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The Filipino poem “Kanser” is about a child longing for his mother. The writer, Adrian Pete Medina Pregonir, uses flowers and gardening as metaphors for the events in the life of the two characters. The mother suckles the child in infancy (habang nakapatong/ ang iyong paa sa nangingiliting bermuda/ grass ay hinehele mo ako). He leaves her in adulthood (pati/ ang platong kinakainan na may guhit ng/ mga bulaklak ay naging mapusyaw). He comes back to her as she is treated for breast cancer (Hindi na bango ng daisy, santan, yellow bell/ ang pragransiyang nanunuot sa aking mga baga/ kundi ang bulok na suha at saging,/ anastrozole at dekstros ng ICU). With a tragic conclusion, the poem reminds the reader of the cruelty of diseases, the evanescence of life, and the endurance of love in spite of it all.
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In the short story “Jellyfish” by Diane May Torres, a girl experiences something unusual on her first period and has to face something so much more serious in her late twenties, still involving her reproductive organs. Clear-eyed in both form and content, the story is an engaging read. Without being didactic, it makes the reader see the significance of having a choice, especially for women.
In “Epidemya ng Lipunan,” a Filipino flash fiction by John Efrael Igot, a father infected with an incurable skin disease has to set aside his own well-being to support his family. When he applies for a job at a construction site, things take a turn for the worse. The writer uses the disease as a springboard to warn us about a sociopolitical epidemic—the influx of possibly illegal workers from China and the gradual loss of our sovereignty, sadly, due to the questionable foreign policy of our own government.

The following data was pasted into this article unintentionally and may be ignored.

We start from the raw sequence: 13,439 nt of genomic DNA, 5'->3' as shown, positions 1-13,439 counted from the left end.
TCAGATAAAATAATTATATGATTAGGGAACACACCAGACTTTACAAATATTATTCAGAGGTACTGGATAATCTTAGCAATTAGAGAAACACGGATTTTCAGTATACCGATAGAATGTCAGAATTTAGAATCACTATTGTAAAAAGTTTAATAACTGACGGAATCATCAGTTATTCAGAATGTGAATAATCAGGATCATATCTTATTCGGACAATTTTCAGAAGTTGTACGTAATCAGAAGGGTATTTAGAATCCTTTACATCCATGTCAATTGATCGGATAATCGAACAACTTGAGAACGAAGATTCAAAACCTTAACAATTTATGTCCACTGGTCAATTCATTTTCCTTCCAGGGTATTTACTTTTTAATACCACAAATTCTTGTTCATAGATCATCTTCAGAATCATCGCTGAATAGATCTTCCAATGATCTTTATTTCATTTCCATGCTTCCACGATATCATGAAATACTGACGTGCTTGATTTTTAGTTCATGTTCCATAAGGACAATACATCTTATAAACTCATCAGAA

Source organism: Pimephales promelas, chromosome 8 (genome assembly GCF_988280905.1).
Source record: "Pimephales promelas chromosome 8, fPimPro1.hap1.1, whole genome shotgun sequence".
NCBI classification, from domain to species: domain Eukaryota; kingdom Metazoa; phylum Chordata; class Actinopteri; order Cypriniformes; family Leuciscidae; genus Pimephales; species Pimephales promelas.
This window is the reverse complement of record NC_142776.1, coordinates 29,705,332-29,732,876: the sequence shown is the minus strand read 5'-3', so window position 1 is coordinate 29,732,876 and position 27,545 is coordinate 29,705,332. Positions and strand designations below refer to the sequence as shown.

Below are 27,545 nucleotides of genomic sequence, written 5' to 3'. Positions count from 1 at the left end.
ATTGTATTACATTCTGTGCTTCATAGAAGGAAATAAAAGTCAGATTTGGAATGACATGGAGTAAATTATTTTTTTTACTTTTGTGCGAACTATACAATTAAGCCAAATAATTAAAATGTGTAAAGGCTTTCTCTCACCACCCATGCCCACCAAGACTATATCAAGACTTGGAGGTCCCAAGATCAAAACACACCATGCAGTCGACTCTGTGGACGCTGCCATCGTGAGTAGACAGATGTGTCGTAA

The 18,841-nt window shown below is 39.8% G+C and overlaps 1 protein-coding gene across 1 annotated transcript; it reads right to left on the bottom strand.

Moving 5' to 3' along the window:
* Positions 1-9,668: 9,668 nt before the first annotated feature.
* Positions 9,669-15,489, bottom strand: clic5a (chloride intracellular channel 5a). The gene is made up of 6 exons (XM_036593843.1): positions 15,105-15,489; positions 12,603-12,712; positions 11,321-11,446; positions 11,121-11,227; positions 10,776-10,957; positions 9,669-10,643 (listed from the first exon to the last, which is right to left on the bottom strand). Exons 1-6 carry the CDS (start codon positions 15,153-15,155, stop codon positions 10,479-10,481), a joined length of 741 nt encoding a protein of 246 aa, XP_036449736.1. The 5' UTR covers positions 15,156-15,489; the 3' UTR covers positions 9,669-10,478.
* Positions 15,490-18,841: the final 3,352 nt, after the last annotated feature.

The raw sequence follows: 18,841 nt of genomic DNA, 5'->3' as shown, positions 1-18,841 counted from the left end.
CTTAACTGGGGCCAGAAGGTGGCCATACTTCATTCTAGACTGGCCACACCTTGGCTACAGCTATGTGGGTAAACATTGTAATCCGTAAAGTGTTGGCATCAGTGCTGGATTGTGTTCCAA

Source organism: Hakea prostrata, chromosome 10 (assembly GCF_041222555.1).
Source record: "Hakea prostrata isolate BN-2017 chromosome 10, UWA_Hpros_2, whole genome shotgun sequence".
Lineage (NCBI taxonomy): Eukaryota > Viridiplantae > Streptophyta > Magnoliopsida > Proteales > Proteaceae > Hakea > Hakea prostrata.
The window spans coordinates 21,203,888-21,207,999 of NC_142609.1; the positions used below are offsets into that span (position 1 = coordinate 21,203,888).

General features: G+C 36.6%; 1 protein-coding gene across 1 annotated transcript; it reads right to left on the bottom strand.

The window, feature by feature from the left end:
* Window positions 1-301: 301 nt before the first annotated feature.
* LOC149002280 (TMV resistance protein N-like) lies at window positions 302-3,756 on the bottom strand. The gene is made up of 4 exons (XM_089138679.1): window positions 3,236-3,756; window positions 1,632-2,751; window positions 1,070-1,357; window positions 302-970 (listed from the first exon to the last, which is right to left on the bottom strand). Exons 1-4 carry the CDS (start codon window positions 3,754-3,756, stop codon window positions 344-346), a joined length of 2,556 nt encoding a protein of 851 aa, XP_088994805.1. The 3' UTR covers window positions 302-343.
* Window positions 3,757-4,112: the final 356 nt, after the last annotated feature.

“’Wag Tularan” by Jean Martinez Fullo is a story about a young woman who, being the eldest child, has to take care of her siblings when they are orphaned. As she struggles to make ends meet, her brother adds to the burden by turning to vices. The family drama shows us how emotional pain can lead to self-destruction, but its ultimate intention is to ask us how we, as a society yearning for order, have lost empathy and regard for the rights of others.
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When I was diagnosed with panic disorder in January 2017, I decided to leave my post as an editor of Cotabato Literary Journal. I came back in September 2017, on the first anniversary issue. Although I was still on antidepressants, I had stopped taking sedatives, so I was no longer lethargic and was highly functional. Overall, of the first forty issues of the journal, I’ve been part of thirty-four—a proof, I believe, that a diagnosis of a mental illness is not tantamount to a life sentence, as many people in our communities assume.
My health is in a much better state now. I haven’t had panic attacks for months. The dosage of my antidepressant is lower. I have adjusted to the almost daily stress in my full-time online job, which I’ve had for more than a year. I am kinder, if not to people, at least to my dog. I am happier. Ironically, this progress has made me decide to take a hiatus from the journal again. I am doing the same thing for the opposite reason.
I have nothing but gratitude for the opportunity to help develop local literature. My experiences with the contributors and my co-editors have made me grow as an editor, writer, and person. Like the theme and the making of this issue, the operation of the journal has been rife with challenges, but it survived, thrived even, month after month because it is a community. An arrival heightens the passion and expands the pool of skills, and a departure opens up space for others.
Isulan, Sultan Kudarat